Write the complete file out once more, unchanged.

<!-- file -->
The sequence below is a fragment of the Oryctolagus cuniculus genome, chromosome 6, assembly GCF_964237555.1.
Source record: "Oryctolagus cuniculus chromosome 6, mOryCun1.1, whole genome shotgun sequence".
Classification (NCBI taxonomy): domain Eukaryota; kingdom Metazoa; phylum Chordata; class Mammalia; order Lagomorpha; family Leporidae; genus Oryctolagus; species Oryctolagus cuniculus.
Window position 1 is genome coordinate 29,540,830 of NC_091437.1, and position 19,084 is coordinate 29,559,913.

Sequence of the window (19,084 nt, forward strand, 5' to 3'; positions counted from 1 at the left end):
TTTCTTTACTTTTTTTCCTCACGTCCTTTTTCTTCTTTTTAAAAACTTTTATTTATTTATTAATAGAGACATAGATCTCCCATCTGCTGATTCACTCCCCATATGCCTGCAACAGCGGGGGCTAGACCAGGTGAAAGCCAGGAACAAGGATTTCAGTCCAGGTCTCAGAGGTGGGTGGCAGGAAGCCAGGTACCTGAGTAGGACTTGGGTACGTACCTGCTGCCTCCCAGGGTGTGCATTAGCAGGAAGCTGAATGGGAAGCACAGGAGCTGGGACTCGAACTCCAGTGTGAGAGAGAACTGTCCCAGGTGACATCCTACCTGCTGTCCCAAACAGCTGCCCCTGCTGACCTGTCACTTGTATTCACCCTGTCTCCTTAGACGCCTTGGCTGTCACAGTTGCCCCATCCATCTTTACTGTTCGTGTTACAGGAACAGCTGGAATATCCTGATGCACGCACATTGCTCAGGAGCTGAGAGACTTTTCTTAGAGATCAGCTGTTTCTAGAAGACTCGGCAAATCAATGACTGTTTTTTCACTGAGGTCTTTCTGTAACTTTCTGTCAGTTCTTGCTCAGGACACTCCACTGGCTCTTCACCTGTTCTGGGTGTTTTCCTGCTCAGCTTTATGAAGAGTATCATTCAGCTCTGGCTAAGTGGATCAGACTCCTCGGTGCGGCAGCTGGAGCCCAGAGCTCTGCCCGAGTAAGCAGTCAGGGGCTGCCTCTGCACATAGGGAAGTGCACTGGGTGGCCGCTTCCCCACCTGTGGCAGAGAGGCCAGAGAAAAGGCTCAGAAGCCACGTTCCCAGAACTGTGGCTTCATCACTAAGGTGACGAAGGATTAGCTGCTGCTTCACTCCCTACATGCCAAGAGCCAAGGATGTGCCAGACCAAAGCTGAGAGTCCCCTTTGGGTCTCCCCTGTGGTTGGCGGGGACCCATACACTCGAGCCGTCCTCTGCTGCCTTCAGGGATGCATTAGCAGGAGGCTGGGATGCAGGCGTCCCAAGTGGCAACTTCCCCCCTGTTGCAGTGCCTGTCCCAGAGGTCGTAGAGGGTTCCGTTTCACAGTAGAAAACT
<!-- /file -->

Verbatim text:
The sequence below is a fragment of the Oryctolagus cuniculus genome, chromosome 6, assembly GCF_964237555.1.
Source record: "Oryctolagus cuniculus chromosome 6, mOryCun1.1, whole genome shotgun sequence".
Classification (NCBI taxonomy): domain Eukaryota; kingdom Metazoa; phylum Chordata; class Mammalia; order Lagomorpha; family Leporidae; genus Oryctolagus; species Oryctolagus cuniculus.
Window position 1 is genome coordinate 29,540,830 of NC_091437.1, and position 19,084 is coordinate 29,559,913.

Sequence of the window (19,084 nt, forward strand, 5' to 3'; positions counted from 1 at the left end):
TTTCTTTACTTTTTTTCCTCACGTCCTTTTTCTTCTTTTTAAAAACTTTTATTTATTTATTAATAGAGACATAGATCTCCCATCTGCTGATTCACTCCCCATATGCCTGCAACAGCGGGGGCTAGACCAGGTGAAAGCCAGGAACAAGGATTTCAGTCCAGGTCTCAGAGGTGGGTGGCAGGAAGCCAGGTACCTGAGTAGGACTTGGGTACGTACCTGCTGCCTCCCAGGGTGTGCATTAGCAGGAAGCTGAATGGGAAGCACAGGAGCTGGGACTCGAACTCCAGTGTGAGAGAGAACTGTCCCAGGTGACATCCTACCTGCTGTCCCAAACAGCTGCCCCTGCTGACCTGTCACTTGTATTCACCCTGTCTCCTTAGACGCCTTGGCTGTCACAGTTGCCCCATCCATCTTTACTGTTCGTGTTACAGGAACAGCTGGAATATCCTGATGCACGCACATTGCTCAGGAGCTGAGAGACTTTTCTTAGAGATCAGCTGTTTCTAGAAGACTCGGCAAATCAATGACTGTTTTTTCACTGAGGTCTTTCTGTAACTTTCTGTCAGTTCTTGCTCAGGACACTCCACTGGCTCTTCACCTGTTCTGGGTGTTTTCCTGCTCAGCTTTATGAAGAGTATCATTCAGCTCTGGCTAAGTGGATCAGACTCCTCGGTGCGGCAGCTGGAGCCCAGAGCTCTGCCCGAGTAAGCAGTCAGGGGCTGCCTCTGCACATAGGGAAGTGCACTGGGTGGCCGCTTCCCCACCTGTGGCAGAGAGGCCAGAGAAAAGGCTCAGAAGCCACGTTCCCAGAACTGTGGCTTCATCACTAAGGTGACGAAGGATTAGCTGCTGCTTCACTCCCTACATGCCAAGAGCCAAGGATGTGCCAGACCAAAGCTGAGAGTCCCCTTTGGGTCTCCCCTGTGGTTGGCGGGGACCCATACACTCGAGCCGTCCTCTGCTGCCTTCAGGGATGCATTAGCAGGAGGCTGGGATGCAGGCGTCCCAAGTGGCAACTTCCCCCCTGTTGCAGTGCCTGTCCCAGAGGTCGTAGAGGGTTCCGTTTCACAGTAGAAAACT